Eric is telling Paul W what theologians mean by “the ground of all being.”
Part of the point of speaking about the ground of being is to distinguish god from things that exist. In this guise, ie, as the ground of being, whatever god is — and this is the most unsatisfactory parts of this idea of god — god does not exist, and cannot be treated like any other existent.
I don’t understand that. I can’t force myself to understand it – because I keep thinking, stupidly obstinately, if it doesn’t exist then it doesn’t exist. If god doesn’t exist then that’s the end of it – it can’t not exist yet also be something called the ground of being.
Unless it once existed but is now dead but continues in human memory as something which theologians have decided to call the ground of being. But that doesn’t seem to be what’s meant…or is it. Is it meant to be a concept or an idea? Do we say that those exist? They do in a sense and they don’t in a sense; what’s the conventional language about them? I should know this. Abstractions don’t exactly exist, but they do in a way…Bugger. My philosophical vocabulary is deficient.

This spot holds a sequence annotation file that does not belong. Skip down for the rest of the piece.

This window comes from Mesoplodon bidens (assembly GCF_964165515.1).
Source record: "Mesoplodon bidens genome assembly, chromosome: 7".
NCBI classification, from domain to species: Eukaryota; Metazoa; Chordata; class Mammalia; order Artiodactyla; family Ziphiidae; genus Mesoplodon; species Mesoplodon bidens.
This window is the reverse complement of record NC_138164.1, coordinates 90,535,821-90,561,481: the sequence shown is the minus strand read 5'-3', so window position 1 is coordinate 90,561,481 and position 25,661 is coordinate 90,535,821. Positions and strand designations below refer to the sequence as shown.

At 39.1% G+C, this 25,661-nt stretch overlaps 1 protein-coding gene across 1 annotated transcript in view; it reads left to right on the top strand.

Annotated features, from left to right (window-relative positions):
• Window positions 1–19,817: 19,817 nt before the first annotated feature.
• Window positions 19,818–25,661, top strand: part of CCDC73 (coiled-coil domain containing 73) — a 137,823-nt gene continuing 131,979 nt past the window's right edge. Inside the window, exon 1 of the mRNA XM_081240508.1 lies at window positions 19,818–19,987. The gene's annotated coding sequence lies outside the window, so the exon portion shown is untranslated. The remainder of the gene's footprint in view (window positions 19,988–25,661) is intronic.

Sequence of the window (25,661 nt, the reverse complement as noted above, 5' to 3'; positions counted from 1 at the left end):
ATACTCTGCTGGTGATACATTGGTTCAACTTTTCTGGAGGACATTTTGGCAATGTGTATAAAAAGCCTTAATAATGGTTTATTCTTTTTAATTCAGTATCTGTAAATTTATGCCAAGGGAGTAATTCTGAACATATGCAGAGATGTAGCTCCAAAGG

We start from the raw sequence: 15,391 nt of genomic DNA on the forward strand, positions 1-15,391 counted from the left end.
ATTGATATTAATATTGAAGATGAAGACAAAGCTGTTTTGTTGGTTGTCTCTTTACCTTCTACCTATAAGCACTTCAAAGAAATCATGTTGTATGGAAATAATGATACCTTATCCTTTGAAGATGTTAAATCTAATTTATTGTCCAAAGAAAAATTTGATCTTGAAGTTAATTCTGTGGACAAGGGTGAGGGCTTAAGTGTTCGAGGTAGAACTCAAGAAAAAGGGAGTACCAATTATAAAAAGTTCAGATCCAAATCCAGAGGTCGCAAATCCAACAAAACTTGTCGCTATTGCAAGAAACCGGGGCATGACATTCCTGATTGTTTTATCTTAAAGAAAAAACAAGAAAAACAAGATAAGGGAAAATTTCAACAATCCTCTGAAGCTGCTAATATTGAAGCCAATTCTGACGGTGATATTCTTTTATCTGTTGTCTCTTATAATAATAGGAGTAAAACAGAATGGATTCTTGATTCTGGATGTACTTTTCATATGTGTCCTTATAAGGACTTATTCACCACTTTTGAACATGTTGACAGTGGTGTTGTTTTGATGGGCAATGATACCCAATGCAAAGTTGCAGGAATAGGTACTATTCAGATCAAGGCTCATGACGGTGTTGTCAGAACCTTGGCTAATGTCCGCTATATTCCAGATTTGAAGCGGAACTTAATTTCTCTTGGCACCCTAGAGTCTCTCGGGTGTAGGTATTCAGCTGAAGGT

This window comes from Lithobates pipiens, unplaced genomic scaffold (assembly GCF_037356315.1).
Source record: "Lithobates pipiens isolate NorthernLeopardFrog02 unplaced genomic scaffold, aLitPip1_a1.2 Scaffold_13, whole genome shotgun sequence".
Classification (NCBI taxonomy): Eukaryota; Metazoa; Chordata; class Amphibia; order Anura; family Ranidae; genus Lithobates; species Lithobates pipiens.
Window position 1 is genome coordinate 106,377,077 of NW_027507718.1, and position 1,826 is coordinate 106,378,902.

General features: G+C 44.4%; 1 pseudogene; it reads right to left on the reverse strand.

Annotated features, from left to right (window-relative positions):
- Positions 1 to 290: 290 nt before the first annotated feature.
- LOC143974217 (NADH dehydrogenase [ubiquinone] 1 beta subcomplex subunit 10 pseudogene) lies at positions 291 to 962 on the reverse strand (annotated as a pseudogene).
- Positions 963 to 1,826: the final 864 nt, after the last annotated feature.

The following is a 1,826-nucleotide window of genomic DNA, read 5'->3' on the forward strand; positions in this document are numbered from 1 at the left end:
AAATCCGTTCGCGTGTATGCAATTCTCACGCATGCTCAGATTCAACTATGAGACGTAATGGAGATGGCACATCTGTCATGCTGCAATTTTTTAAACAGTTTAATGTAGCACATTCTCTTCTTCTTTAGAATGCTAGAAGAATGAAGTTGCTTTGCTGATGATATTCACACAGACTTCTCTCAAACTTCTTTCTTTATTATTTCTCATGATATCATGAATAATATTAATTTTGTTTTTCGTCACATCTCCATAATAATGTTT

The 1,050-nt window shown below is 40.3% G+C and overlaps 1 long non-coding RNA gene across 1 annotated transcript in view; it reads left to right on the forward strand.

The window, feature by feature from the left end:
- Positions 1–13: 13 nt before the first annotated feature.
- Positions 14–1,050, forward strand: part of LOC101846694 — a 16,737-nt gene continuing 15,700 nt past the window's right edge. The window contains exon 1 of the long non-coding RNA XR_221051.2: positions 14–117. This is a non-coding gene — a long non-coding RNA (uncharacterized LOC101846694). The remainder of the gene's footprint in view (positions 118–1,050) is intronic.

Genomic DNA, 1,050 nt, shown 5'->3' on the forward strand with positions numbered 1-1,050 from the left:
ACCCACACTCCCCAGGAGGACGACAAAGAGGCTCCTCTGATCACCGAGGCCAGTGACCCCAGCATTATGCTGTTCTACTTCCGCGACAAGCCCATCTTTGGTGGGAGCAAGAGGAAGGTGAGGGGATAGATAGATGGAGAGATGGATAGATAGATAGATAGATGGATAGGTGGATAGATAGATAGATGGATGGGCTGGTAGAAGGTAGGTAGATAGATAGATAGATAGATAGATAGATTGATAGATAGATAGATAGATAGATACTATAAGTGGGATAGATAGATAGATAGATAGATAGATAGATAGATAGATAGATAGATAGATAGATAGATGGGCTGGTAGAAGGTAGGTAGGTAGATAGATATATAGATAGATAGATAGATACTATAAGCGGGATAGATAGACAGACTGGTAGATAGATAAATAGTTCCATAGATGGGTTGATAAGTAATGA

Mind you, if that’s what’s meant, it doesn’t get theists anywhere. Atheists certainly don’t dispute that the concept of god “exists.” We just dispute that it can actually do anything independent of what humans make it do. We just argue that like all concepts it has no “existence” independent of human brains.
In other words, a catalogue of existing things might include ships, sealing wax, trees, planets, galaxies, ……., but god would nowhere appear as an existent. But from this point of view, god is the ground of existence. He enables existing things to be.
Well in that case a concept can’t be what’s meant, since god has to be prior to enable existing things to be. So what is meant? I don’t know. Eric doesn’t either; he’s reporting, not endorsing. But even the reporting is opaque. It’s hard to tell if the thing is as hand-wavy as it appears.